Finally - Time For Pride, Glory For 50 Years, The Heroism Of World War Ii's Black Fighter Pilots Had Gone Unhonored. Until Yesterday.

Posted: July 03, 1993

Yesterday, after a half-century of personal pride and official silence, the Lonely Eagles shared the spotlight with other black American warriors, men like Jacques Bullard, who flew in World War I under the French flag because his own country would not have him.

On his plane was pictured a sparrow with its heart pierced and the words:

All blood runs red.

Yesterday, they took their places next to Crispus Attucks, the first American killed in the Revolutionary War. They extended their hands to such men as a group of Doughboys from Harlem, promised a battle in 1915 and upon their arrival on French soil, handed potato peelers and shovels.

By mayoral proclamation, yesterday was Tuskegee Airmen Day in Philadelphia. One hundred of the famed black aviators came from up and down the East Coast and as far west as Detroit to a tent at Northeast Philadelphia Airport where they heard speeches and traded war stories about the history they fought to make 50 years ago when the Army reluctantly gave them a shot at flying for their country.

The ceremony was tied to the golden anniversary of the Tuskegee Airmen's first combat victory, when Lt. Charles B. Hall shot down a German fighter plane in a dogfight over Sicily. Its organizers said that even though that historic feat happened in 1943, yesterday's event was the first official recognition of the airmen's contributions by a governmental body in this country.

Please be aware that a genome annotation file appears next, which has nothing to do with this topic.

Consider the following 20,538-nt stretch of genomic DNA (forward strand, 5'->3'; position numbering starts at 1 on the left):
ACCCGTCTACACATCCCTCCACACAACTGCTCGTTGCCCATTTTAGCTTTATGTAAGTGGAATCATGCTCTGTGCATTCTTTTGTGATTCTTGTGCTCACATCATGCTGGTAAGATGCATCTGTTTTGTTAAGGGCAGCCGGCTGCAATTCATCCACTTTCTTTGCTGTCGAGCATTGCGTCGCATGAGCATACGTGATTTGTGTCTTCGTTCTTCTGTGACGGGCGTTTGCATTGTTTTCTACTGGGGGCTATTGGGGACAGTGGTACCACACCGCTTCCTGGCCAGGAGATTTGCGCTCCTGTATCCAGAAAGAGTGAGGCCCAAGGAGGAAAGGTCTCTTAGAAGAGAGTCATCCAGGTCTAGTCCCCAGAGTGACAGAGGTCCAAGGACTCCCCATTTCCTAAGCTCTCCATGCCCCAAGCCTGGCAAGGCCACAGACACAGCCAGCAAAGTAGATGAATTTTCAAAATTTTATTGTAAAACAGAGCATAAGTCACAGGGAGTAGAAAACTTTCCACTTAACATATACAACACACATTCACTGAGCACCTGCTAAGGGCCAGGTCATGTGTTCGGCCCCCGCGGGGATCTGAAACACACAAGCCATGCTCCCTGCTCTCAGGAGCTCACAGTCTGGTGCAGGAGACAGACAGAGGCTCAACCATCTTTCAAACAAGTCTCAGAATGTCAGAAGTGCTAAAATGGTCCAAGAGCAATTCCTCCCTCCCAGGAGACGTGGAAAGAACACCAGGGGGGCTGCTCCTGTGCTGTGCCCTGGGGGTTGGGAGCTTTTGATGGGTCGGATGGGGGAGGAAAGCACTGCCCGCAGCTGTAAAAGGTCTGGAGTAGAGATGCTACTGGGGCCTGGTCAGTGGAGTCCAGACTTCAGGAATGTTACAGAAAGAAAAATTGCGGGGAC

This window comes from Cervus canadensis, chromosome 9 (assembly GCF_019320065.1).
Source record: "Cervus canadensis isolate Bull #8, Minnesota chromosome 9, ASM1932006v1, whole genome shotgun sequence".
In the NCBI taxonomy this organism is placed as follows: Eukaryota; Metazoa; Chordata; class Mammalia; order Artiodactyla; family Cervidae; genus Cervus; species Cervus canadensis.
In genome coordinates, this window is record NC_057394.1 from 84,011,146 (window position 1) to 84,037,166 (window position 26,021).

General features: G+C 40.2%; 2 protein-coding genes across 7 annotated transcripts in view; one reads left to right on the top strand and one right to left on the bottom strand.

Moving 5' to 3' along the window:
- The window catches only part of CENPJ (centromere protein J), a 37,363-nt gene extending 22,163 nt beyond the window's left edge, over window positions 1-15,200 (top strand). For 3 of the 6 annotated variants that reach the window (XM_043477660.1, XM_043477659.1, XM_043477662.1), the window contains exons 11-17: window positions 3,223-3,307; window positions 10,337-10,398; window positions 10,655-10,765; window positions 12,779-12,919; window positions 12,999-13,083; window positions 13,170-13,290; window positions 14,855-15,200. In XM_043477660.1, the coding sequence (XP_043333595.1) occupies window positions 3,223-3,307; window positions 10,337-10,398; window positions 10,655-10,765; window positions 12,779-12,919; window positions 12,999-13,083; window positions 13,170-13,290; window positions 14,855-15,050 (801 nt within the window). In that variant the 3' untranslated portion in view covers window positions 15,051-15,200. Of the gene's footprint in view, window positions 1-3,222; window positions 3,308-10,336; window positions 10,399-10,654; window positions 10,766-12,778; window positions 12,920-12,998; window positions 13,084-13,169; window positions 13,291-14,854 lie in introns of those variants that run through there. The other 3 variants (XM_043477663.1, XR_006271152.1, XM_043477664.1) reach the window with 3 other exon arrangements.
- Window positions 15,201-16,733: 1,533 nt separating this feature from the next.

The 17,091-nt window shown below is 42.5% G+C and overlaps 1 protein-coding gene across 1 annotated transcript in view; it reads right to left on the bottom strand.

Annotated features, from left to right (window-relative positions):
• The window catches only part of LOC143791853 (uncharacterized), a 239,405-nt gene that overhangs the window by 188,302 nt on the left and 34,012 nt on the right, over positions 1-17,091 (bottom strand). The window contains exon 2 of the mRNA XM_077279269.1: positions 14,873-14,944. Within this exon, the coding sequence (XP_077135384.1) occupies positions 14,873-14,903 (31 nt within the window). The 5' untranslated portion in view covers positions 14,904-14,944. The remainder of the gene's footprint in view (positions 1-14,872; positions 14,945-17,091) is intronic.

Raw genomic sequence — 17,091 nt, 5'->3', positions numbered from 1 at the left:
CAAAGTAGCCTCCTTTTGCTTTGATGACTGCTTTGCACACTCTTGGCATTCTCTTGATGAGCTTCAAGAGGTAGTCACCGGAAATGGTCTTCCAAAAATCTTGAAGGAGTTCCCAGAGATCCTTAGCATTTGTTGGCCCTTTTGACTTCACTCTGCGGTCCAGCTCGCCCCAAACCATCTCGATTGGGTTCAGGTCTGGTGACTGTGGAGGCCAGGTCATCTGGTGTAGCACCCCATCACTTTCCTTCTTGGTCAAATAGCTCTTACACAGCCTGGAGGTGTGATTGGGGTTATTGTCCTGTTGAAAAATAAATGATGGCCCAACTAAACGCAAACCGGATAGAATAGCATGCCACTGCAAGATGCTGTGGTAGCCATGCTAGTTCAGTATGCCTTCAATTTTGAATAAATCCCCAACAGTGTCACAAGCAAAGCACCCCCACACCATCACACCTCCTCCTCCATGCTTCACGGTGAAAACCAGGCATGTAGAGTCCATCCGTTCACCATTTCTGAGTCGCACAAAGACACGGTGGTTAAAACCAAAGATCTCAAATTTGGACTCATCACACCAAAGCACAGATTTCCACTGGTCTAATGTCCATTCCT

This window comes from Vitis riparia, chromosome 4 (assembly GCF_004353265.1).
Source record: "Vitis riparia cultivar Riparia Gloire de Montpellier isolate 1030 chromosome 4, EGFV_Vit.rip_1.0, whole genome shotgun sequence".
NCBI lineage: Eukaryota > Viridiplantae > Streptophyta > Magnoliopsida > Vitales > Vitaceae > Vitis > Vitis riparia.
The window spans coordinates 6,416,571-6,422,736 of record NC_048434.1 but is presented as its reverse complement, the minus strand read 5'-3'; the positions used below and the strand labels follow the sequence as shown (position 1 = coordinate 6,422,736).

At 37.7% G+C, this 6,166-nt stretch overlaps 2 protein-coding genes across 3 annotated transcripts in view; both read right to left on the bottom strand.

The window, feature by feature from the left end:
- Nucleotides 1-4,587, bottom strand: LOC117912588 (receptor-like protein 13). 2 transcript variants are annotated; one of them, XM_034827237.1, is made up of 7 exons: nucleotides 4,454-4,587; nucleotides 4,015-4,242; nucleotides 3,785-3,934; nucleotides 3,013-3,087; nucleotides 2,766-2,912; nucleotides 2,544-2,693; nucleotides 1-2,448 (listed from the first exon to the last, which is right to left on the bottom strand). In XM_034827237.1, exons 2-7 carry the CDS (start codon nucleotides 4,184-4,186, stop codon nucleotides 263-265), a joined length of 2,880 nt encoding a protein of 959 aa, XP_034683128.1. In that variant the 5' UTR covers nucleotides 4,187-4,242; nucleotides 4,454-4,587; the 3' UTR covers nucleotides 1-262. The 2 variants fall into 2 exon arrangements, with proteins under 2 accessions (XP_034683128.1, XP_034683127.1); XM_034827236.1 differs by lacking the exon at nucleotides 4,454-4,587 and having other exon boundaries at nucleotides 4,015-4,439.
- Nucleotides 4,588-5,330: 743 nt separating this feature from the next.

"Fifty years ago we said, 'America, we love you,' and today we say the same thing," retired Air Force Maj. Bertram Levy, head of the airmen's Philadelphia chapter, told the audience of several hundred. "We're very pleased to see you finally got the message."

The Lonely Eagles started filing in by mid-morning. While "Chattanooga Choo Choo" and "A String of Pearls" crackled over loudspeakers, they matched faded photographs of faces framed by scarves, goggles and cotton helmets with the fuller ones now arriving and fringed with gray and white.

Posters trumpeted their record: From 1942 to 1946, 992 men graduated from the advanced flying school at Tuskegee Army Air Field. Four hundred of those pilots flew in combat missions. Sixty-six never returned. They downed 111 enemy planes in the air and crippled 150 on the ground. They sunk one destroyer with machine fire. They knocked out 58 enemy buildings and factories and sunk 16 barges and boats. They accompanied bombers on more than 200 missions and never lost one of their charges.

For their efforts, they were awarded one Legion of Merit award, one Silver Star, 8 Purple Hearts, 8 Distinguished Flying Crosses, 95 Bronze Stars, 14 Air Medal Clusters.

Luther "Smitty" Smith had a hand in 113 of those missions and many awards, including the Distinguished Flying Cross and a prisoner-of-war medal. He earned the latter for seven months of captivity in Austria. His ordeal began Friday the 13th in October 1944. Smith doesn't remember being hit; only coming to in the air, his parachute somehow opened and his P-51 Mustang in flames below him, spiraling toward Yugoslavia.